Welcome to the first posting of “Fables of the Mind”.

My plan for this blog is to talk about the things that I am passionate about.  For the most part that will be photography, music, science fiction and games (video and board).

To kick things off I am going to start off with some photography.  I have had cameras for as long as I can remember.  As a kid my parents started me off with a little Kodak 110 instamatic camera.  As a teenager I upgraded to my first “real” camera; a Pentax K-1000.  With this I went through a lot of film experimenting and learning the ins and outs of photography.

In high school I took a course load that was heavy in arts and science subjects.  The arts helped me learn what was “good” art and what was “bad” art.  Good and bad are such subjective terms.  What is good to you may be crap to me and vice versa.  When I speak of good and bad, I am not referring to the content but rather to the techniques and the aesthetics.  These are things like composition theories, colour theory, depth, lighting, etc.

Although some are will argue this, but painting and photography are very much alike (when I say painting, I am including sketching and drawing).  They both are methods to capture a moment in time.  Both are a reflection of what the creator envisions in his mind.  The main difference that I see between them is that the painter adds what’s important to the picture and the photographer is removing or excluding what is not important.

I like to photograph many subjects, but I mostly concentrate on things without people.  I know that’s a bit broad, but let’s try to narrow that down a little.  Much of my photography could be classed as landscapes or nature.  But that doesn’t tell the whole story.  I also love abandoned things; building, cars, whatever.  When things start falling apart they decompose in such a way that it provides interesting patterns.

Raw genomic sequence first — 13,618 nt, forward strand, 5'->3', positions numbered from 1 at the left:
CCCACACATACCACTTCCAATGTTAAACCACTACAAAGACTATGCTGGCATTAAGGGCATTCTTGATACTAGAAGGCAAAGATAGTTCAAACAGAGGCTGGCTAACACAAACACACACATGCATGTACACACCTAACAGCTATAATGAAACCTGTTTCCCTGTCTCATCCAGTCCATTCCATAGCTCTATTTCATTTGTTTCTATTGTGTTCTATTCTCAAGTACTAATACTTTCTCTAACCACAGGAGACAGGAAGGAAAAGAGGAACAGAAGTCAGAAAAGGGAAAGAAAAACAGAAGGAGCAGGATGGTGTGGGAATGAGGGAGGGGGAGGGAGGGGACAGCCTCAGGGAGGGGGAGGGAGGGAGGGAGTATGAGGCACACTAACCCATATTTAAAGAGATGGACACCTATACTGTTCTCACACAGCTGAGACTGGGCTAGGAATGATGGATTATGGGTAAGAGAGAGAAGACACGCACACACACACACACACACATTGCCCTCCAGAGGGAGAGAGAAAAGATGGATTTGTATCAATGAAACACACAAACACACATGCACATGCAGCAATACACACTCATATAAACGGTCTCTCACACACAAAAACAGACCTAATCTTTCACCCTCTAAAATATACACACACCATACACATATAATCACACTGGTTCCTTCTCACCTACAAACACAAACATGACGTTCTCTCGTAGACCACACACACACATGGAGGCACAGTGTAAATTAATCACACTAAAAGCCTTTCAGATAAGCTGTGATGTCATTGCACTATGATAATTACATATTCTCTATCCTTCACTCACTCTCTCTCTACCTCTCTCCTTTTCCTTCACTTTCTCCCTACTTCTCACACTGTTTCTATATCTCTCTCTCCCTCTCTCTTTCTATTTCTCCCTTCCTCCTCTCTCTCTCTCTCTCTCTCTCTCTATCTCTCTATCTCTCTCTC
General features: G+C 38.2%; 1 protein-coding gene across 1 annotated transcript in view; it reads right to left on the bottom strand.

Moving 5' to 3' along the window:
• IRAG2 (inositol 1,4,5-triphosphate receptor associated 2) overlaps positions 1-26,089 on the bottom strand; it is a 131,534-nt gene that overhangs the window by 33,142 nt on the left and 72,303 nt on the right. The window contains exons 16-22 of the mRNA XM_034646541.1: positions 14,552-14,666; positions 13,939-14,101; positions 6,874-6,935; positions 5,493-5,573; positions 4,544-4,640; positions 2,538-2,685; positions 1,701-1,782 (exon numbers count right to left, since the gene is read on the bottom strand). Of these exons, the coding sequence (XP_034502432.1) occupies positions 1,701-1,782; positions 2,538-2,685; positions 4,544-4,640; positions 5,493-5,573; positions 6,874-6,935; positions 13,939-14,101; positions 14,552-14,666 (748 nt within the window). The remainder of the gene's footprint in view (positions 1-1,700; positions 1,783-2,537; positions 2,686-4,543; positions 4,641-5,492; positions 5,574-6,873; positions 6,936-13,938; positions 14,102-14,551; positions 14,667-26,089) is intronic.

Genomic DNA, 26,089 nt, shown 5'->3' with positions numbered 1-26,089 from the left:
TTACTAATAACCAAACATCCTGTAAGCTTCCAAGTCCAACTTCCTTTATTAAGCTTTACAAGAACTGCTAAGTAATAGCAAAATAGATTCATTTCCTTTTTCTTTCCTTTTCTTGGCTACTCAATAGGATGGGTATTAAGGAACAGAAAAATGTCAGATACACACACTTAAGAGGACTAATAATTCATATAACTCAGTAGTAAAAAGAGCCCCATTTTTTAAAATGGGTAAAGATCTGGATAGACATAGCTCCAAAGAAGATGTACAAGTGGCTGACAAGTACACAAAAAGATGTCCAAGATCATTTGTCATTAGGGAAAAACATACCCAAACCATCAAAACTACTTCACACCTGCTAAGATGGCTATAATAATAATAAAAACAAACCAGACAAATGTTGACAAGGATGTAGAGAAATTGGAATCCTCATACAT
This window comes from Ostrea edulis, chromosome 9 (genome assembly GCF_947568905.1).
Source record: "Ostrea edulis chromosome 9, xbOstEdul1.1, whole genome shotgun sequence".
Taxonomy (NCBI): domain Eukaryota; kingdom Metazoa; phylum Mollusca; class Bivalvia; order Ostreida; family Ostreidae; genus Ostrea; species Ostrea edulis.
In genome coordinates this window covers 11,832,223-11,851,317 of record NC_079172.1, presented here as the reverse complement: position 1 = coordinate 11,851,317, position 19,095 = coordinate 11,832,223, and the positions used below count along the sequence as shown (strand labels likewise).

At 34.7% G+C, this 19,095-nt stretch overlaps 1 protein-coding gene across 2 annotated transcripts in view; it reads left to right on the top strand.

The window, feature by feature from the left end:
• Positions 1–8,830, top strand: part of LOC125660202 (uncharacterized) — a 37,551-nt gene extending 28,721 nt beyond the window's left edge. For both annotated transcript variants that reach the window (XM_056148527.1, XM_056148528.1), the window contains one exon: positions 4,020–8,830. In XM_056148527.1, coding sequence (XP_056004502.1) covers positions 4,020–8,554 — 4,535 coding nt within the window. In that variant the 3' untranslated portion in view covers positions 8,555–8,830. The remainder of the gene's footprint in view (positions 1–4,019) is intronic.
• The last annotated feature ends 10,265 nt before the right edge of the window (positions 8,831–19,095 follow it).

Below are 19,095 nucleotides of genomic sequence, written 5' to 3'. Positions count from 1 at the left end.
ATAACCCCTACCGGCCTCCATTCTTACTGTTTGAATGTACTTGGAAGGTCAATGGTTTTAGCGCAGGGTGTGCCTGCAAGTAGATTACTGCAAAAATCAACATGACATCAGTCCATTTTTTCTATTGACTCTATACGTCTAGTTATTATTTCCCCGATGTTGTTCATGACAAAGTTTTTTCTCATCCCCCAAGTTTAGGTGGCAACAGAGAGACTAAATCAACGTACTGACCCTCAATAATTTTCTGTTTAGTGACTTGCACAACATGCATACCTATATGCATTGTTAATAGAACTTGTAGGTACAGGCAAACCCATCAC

When it comes to nature or landscapes I focus a lot on waterfalls.  There is an infinite array of images that can be found in a waterfall.  It could be the whole cascade itself, or the splash pool below waterfalls, or the rapids down or up river from the falls.  I love slowing down the shutter and making the water a smooth silky flow.  This brings us to the first image I want to showcase.

River Log f/20 1/6 105mmThis is taken above Hilton Falls in the Hilton Falls Conservation area.  If you hover your cursor over the image you will see the f/stop, etc.  When I saw this log at the top of the falls I was drawn to the way it was just hanging in the torrent of water above the drop off.  The colour of the water and the log both drew the eye.  Unfortunately, I didn’t have a tripod with me on this trip, so I couldn’t slow it down too much.  Fortunately a handy tree and a VR (vibration reduction) lens helped me get it acceptably sharp for my final product.

I don’t want anyone to think I am trying to pass myself off as a professional photographer.  I am far from it.  I am always learning and always open to criticism of my work.  Fell free to tell me what you think of it in the comments.  What I would like is to get a conversation going.  If you are going to comment, don’t just say you hate it or like it, also tell me why!